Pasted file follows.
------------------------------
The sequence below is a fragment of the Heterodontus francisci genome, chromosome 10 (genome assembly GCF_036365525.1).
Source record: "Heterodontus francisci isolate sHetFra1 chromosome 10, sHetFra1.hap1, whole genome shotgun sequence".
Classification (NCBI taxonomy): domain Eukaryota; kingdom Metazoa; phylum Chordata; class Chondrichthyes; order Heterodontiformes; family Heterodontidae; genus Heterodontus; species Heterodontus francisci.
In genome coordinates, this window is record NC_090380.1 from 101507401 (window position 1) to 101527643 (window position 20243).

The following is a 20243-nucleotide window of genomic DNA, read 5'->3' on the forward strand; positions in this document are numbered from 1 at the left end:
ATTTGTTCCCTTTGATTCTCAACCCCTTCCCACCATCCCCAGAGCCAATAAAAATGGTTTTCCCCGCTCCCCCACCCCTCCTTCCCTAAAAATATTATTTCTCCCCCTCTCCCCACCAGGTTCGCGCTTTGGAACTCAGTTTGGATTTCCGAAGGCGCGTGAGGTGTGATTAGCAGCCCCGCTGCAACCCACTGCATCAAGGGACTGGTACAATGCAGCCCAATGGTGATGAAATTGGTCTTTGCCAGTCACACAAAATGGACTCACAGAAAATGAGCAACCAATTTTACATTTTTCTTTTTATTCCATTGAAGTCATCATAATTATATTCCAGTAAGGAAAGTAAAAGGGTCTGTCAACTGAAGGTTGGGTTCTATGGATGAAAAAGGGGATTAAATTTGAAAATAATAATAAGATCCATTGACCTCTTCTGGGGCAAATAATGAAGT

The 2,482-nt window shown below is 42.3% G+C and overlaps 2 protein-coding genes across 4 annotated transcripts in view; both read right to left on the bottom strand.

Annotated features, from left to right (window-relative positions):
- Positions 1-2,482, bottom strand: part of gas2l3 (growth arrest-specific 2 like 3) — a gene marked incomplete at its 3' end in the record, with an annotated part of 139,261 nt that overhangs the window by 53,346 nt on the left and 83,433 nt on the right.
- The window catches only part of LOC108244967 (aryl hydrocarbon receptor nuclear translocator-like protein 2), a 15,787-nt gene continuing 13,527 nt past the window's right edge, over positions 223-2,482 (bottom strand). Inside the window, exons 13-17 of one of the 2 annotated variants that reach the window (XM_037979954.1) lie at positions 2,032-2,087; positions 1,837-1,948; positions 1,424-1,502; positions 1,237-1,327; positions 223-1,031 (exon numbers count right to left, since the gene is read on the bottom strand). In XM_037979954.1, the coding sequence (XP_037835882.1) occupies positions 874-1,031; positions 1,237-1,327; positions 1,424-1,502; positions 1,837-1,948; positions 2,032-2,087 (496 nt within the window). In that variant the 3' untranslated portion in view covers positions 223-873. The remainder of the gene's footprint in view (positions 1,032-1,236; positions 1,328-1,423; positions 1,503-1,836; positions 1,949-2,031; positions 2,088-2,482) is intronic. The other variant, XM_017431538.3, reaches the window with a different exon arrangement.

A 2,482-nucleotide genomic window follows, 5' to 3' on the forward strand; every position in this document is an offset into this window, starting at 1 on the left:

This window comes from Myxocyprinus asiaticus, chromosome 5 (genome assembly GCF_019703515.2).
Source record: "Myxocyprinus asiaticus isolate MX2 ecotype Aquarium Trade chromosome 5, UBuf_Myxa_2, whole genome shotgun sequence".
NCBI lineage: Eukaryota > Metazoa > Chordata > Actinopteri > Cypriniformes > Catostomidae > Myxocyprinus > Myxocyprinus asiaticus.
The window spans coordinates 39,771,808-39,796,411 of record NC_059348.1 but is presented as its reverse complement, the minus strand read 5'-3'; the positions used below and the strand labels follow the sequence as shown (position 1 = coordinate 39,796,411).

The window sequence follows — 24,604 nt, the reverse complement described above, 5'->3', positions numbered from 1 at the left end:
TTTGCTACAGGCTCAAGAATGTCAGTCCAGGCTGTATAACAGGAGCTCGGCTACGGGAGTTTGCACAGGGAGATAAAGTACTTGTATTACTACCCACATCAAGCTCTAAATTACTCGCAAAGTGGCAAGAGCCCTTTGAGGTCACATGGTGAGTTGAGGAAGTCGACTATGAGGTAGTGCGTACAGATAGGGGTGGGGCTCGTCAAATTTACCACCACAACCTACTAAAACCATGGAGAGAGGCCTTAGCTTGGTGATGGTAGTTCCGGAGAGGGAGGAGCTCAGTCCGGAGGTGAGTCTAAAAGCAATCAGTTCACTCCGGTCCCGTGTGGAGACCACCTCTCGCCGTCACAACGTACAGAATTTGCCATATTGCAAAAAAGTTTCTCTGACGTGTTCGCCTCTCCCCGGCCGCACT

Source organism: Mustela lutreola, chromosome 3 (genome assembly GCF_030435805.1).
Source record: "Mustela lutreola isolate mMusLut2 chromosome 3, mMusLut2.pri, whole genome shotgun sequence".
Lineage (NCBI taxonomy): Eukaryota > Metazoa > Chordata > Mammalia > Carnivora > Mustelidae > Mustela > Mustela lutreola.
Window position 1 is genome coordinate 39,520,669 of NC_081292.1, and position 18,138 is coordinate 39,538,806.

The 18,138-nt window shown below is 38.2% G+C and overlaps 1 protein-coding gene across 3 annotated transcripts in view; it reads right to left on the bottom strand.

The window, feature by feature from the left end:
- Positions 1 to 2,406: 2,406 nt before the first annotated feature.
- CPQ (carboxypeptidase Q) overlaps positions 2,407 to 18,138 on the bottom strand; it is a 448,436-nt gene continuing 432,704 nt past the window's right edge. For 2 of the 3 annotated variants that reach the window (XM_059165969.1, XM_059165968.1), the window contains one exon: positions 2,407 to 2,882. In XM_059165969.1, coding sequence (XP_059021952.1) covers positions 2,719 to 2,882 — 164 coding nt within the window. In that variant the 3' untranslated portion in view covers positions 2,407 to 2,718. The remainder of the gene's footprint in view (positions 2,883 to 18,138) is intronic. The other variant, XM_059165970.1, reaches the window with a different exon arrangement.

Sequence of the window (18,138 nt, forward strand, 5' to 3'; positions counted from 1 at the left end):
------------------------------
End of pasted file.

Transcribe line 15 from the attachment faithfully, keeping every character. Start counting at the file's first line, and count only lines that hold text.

The window spans coordinates 39,771,808-39,796,411 of record NC_059348.1 but is presented as its reverse complement, the minus strand read 5'-3'; the positions used below and the strand labels follow the sequence as shown (position 1 = coordinate 39,796,411).